Writ of Certiorari Granted June 4, 1945. See 65 S.Ct. 1415.
L. HAND, Circuit Judge.
This appeal depends upon the meaning of a part of the proviso to § 9(e) of the Trading with the Enemy Act, as amended on March 10, 1928, 50 U.S.C.A.Appendix, § 9(e), which we quote in the margin.
When the Trading with the Enemy Act was first passed on October 6, 1917, it contained the substance of what is now subdivision (a), but nothing more. It was amended again and again, but subdivision (e) was not added until 1920 (41 St. L. 980), though from the first it provided that no debt should be paid which had not been "owing" before October 6, 1917. The addition that the claim should be presented before March 10, 1928, dates from the amendment of that year (45 St.L. 271). The statute was not re-enacted when the present war broke out; nor was that necessary, for it automatically went into effect again. This appears, for example, from the definition of the phrase, "beginning of the war," in § 2, 50 U.S.C.A.Appendix, § 2 ("the day on which Congress has declared or shall declare war"); from § 302 of Title III of Chapter 593 of Laws of the First Session of the 77th Congress, 55 St.L. p. 839, 50 U.S.C.A.Appendix, § 617, which assumes that it had not been in force before December 8, 1941, and that it went into effect again at once thereafter; and because § 5(b) was amended without mention of any other part. 55 St.L. 839, 840, 50 U.S.C.A.Appendix, § 616. For this reason it seems proper for purposes of interpretation to interpret it as though it had been enacted on December 8, 1941, when the present war was declared. Were that literally the case, we should be faced with a statute, subdivisions (a) and (e) of which
It is at least arguable that the whole of subdivision (e) is limited to seizures made during the first war. It begins with a provision that "a citizen or subject of any nation which was associated with the United States in the prosecution of the war" may recover his property or collect his debt only in case that nation gave reciprocal rights to citizens of the United States. The use of the preterite is significant, particularly when coupled with the word, "associate," which it will be remembered was chosen during the last war in sedulous avoidance of any implication that we had "allies." If this be true, it would be indeed unreasonable not to confine the proviso similarly: that is, to read it otherwise than as limited to seizures made during that war. If we do not so read it, the result is really nonsense, for the remedy given in subdivision (a), which is prospective, is completely defeated by subdivision (e). Nobody can seriously believe that a general plan designed to be successively suspended and revived, as peace and war should alternate, was meant to be permanently mutilated by a statute of limitation expressly made applicable to only the first of its phases. The defendants have no answer except to say that we are not free to depart from the literal meaning of the words, however transparent may be the resulting stultification of the scheme or plan as a whole.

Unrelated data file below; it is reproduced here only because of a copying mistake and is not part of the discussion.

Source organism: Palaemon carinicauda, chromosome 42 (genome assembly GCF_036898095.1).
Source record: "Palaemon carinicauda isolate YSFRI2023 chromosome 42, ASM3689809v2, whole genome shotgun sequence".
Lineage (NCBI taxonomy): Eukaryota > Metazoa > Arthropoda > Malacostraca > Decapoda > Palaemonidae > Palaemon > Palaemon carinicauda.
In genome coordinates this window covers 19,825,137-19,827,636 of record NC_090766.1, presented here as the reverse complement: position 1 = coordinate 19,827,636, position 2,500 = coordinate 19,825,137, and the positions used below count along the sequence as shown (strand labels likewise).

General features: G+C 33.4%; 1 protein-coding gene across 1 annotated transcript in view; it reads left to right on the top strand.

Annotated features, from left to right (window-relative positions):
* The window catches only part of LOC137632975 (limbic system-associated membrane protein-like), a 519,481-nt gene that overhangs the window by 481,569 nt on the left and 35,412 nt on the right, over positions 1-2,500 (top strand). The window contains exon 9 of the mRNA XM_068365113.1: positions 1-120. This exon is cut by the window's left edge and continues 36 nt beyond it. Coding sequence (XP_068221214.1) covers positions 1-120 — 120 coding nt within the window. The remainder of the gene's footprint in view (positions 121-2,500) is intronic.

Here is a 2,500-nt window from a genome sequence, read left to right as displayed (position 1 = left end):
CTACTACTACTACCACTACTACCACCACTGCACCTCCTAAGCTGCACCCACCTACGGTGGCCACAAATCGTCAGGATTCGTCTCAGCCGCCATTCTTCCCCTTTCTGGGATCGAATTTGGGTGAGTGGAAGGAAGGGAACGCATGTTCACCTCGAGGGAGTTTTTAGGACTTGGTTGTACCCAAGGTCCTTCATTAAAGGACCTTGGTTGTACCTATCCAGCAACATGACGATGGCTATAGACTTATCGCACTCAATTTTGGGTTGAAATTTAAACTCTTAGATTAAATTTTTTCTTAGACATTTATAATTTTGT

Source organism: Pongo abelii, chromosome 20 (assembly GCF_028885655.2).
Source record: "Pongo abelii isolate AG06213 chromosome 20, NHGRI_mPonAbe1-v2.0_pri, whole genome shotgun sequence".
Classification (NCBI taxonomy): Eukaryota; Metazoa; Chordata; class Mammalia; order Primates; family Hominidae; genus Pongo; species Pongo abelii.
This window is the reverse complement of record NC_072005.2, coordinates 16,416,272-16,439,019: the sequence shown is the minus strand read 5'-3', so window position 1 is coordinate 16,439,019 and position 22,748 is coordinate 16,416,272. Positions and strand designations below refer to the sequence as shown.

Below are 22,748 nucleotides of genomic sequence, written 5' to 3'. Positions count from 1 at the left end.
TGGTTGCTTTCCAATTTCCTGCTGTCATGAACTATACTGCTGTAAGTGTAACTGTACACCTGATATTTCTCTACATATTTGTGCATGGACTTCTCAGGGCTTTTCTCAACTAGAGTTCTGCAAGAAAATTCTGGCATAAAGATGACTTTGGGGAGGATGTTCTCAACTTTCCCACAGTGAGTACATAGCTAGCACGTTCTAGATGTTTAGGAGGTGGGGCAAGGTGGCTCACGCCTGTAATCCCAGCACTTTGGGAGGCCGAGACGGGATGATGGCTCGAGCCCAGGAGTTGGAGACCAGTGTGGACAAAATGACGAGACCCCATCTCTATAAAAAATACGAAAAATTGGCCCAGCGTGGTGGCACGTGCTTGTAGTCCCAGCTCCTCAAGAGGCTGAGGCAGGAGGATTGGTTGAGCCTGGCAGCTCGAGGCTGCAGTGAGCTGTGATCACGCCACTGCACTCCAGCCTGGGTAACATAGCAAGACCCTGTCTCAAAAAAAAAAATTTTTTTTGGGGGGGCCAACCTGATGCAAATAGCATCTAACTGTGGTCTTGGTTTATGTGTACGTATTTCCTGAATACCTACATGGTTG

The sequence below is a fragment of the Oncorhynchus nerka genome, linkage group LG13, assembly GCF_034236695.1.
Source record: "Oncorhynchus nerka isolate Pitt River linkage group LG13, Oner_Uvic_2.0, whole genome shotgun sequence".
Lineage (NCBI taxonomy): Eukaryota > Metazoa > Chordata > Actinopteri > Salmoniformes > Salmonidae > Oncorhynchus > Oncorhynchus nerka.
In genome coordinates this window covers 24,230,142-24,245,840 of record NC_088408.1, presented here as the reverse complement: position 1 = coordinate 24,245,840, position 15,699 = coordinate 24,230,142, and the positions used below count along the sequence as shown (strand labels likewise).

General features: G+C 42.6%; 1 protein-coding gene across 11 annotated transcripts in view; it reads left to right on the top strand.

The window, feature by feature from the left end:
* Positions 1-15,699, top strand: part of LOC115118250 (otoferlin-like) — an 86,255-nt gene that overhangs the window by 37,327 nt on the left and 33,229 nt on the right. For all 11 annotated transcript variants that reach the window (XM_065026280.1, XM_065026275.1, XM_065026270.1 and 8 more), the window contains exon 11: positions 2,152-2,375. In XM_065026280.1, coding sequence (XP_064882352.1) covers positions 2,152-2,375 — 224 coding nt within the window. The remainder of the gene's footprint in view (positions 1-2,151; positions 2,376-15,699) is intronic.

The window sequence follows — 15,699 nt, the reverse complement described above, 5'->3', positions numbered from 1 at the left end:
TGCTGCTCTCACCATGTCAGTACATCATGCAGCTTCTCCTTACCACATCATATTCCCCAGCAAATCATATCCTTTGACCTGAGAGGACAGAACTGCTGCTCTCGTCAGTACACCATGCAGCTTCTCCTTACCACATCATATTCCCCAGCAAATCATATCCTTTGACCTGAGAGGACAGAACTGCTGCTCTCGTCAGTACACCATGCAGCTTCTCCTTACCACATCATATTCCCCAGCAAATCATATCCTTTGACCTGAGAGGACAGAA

Courts have not stood helpless in such situations; the decisions are legion in which they have refused to be bound by the letter, when it frustrates the patent purpose of the whole statute. We need cite no others than the more recent of those in the Supreme Court which have followed Rector, etc., of Holy Trinity Church v. United States, 143 U.S. 457, 12 S.Ct. 511, 36 L.Ed. 226; Pickett v. United States, 216 U.S. 456, 461, 30 S.Ct. 265, 54 L.Ed. 566; American Security & Trust Co. v. District of Columbia, 224 U.S. 491, 495, 32 S.Ct. 553, 56 L.Ed. 856; Takao Ozawa v. United States, 260 U.S. 178, 194, 43 S.Ct. 65, 67 L.Ed. 199; United States v. Katz, 271 U.S. 354, 362, 46 S.Ct. 513, 70 L.Ed. 986; Sorrells v. United States, 287 U.S. 435, 446-448, 53 S.Ct. 210, 77 L.Ed. 413, 86 A.L. R. 249. See also United States v. Ryan, 284 U.S. 167, 175, 52 S.Ct. 65, 76 L.Ed. 224; Armstrong Paint & Varnish Works v. NuEnamel Corporation, 305 U.S. 315, 333, 59 S.Ct. 191, 83 L.Ed. 195; and United States v. American Trucking Associations, 310 U.S. 534, 543, 544, 60 S.Ct. 1059, 84 L.Ed. 1345. As Holmes, J., said in a much-quoted passage from Johnson v. United States, 163 F. 30, 32, 18 L.R.A.,N.S., 1194: "it is not an adequate discharge of duty for courts to say: We see what you are driving at, but you have not said it, and therefore we shall go on as before." See also Van Beeck v. Sabine Towing Co., 300 U.S. 342, 351, 57 S.Ct. 452, 81 L.Ed. 685; Keifer & Keifer v. Reconstruction Finance Corporation, 306 U.S. 381, 391, 59 S.Ct. 516, 83 L.Ed. 784; United States v. Hutcheson, 312 U.S. 219, 235, 61 S.Ct. 463, 85 L.Ed. 463. Of course it is true that the words used, even in their literal sense, are the primary, and ordinarily the most reliable, source of interpreting the meaning of any writing: be it a statute, a contract, or anything else. But it is one of the surest indexes of a mature and developed jurisprudence not to make a fortress out of the dictionary; but to remember that statutes always have some purpose or object to accomplish, whose sympathetic and imaginative discovery is the surest guide to their meaning. Since it is utterly apparent that the words of this proviso were intended to be limited to seizures made during the last war, and could not conceivably have been intended to apply to seizures made when another war revived the Act as a whole from its suspension, it does no undue violence to the language